California’s dreams of having a bullet train system that links the state’s Northern and Southern regions looks less and less realistic every year. Now 15 years after voters originally approved the initial bond for the train, a new report from Palm Springs outlet The Desert Sun shows a single segment of the bullet train is massively over budget. Like $10 billion over budget.
Back in 2019, California Governor Gavin Newsom unveiled a plan for the state’s bullet train system. Construction would be broken up into segments, starting with a 171-mile segment through the state’s Central Valley. With a date set to begin operations in 2030, the cost came out to about $22.8 billion. California may have a lot of money living in its borders, but even the state had pause with that bill. And that was in 2019.
So, when a new report/update released this month by the California High Speed Rail Authority showed the startling reality that the 171-mile segment’s cost will now cost a hefty $35 billion — $10 billion over the project’s budget — the state again, was hesitant. What’s worse is that this single segment, about a third of the entire planned distance, now costs more than the original estimate for the entire 500-mile system. In 2008 when voters approved the bond measure for the train, the cost to connect the 500-mile span would be around $33 billion.
Today, the whole 500-mile system would cost a grand total of $128 billion. That price tag has left state officials scratching their heads to bridge that $100 billion funding gap. This all gets better as that price tag doesn’t include two other system segments that haven’t been calculated yet. There are planned segments that would link Orange County, specifically Anaheim to Palmdale. But the cost for that portion won’t be known until the rail authority does an environmental assessment.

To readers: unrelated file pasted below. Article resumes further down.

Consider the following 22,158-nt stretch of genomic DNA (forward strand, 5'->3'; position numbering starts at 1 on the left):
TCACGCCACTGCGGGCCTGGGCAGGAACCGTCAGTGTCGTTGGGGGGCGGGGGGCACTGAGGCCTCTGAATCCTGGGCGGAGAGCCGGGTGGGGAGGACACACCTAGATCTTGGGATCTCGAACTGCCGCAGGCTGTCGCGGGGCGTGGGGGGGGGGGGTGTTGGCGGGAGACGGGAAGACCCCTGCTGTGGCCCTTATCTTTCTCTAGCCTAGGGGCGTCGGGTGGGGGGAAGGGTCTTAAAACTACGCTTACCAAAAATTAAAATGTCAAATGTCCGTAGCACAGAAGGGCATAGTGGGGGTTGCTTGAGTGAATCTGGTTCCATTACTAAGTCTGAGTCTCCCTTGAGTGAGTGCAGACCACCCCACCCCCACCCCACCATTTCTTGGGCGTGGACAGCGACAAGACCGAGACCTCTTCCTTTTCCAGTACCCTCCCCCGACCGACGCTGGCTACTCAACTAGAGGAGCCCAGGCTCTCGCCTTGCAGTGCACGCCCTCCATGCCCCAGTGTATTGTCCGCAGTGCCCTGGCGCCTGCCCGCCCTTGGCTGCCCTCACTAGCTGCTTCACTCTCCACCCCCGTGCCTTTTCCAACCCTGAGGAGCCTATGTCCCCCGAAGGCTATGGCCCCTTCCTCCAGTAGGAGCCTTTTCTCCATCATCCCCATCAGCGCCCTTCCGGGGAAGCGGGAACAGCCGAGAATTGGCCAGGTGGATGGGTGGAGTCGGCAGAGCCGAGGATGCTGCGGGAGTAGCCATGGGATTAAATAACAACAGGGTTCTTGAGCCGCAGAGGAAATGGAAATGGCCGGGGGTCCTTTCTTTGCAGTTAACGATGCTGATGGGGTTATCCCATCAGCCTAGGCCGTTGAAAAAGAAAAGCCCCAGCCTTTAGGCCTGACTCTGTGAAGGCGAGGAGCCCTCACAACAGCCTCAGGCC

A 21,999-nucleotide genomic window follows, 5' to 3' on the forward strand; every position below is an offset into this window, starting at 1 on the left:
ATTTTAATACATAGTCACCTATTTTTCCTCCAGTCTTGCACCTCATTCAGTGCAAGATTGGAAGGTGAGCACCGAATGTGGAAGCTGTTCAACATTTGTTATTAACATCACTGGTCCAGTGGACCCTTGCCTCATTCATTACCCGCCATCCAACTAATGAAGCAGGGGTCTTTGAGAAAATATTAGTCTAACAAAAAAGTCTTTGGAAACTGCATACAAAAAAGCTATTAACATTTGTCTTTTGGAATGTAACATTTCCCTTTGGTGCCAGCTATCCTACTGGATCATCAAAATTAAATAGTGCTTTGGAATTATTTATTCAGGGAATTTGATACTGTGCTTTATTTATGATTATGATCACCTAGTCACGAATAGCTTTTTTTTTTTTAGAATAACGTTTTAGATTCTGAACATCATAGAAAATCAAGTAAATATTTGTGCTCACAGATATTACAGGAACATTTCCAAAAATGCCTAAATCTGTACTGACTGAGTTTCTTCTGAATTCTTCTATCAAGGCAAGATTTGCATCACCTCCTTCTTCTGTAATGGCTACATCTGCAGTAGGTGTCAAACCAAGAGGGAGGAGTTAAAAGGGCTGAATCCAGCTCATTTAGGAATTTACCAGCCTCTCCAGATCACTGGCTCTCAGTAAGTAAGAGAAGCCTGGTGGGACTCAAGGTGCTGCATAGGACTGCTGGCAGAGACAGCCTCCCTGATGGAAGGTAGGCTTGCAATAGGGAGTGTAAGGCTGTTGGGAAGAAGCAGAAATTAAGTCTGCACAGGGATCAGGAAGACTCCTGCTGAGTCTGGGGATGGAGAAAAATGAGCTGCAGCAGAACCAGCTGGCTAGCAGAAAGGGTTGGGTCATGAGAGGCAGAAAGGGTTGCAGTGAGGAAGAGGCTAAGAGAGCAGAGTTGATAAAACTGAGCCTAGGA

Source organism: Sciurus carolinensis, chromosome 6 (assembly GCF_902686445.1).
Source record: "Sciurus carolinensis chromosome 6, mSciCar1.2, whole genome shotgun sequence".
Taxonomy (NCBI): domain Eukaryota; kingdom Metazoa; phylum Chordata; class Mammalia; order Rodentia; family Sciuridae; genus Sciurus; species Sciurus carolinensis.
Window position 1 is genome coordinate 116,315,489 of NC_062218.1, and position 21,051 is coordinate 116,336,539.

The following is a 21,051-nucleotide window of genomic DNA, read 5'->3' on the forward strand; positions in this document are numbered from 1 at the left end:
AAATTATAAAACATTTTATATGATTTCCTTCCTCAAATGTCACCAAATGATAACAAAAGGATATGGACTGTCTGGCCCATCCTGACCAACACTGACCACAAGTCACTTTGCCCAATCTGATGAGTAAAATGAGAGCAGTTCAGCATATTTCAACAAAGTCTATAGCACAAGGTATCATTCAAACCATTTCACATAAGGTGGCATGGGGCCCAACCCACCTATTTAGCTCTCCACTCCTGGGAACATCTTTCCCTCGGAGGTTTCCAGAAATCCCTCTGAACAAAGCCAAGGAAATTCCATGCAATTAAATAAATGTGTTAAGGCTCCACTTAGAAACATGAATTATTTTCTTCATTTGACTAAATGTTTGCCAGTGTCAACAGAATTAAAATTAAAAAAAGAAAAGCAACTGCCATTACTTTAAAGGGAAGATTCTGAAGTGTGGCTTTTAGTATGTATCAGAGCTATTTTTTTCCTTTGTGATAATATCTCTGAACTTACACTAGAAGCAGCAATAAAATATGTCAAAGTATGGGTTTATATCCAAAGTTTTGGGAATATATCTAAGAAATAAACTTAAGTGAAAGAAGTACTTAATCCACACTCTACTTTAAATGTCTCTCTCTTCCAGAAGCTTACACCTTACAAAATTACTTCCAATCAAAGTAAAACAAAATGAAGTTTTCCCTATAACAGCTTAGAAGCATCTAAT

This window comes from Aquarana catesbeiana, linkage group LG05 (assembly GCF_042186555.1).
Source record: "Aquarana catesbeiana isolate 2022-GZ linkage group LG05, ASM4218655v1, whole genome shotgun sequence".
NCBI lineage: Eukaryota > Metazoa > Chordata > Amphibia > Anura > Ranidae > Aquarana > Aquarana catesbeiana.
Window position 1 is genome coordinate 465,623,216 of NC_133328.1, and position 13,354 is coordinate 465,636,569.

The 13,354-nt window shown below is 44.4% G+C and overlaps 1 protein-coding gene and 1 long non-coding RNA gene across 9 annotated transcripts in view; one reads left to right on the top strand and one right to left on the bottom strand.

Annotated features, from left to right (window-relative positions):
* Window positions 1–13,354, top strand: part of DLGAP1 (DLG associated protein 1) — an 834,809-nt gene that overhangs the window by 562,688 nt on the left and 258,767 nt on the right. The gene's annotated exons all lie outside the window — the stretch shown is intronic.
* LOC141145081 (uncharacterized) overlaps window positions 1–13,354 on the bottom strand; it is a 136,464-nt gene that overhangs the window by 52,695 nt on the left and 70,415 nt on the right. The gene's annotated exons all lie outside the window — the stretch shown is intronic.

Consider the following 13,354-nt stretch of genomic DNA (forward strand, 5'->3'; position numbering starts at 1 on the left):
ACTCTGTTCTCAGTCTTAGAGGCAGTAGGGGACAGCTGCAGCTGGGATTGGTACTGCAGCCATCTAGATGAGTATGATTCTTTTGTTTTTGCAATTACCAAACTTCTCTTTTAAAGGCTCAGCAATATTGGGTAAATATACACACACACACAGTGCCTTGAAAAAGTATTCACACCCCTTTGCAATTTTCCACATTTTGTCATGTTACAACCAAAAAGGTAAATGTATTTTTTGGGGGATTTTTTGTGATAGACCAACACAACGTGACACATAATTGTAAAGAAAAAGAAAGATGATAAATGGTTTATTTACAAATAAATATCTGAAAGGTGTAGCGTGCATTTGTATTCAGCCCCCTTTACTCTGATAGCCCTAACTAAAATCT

There are other factors contributing to the project that put it in jeopardy. House Speaker and Bakersfield native Kevin McCarthy has been against the project for years. “In no way, shape, or form should the federal government allocate another dollar to California’s inept high speed rail”, he said in a statement to Cal Matters. Engineering experts say that there are also engineering risks that haven’t been considered, like mountain tunnels. There’s also the issue of relocating underground utilities along the route (for a total of over 2,800 smaller projects to complete) that would need to be completed before the route can be built.
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The new operational date is slated for 2033, but even that continues to get pushed as California struggles with finding financial backing, planning progress and its painful post-pandemic population decline, that has yet to slow down. With fewer reasons and ways to justify the system, maybe California just needs to accept that this project was never meant to happen.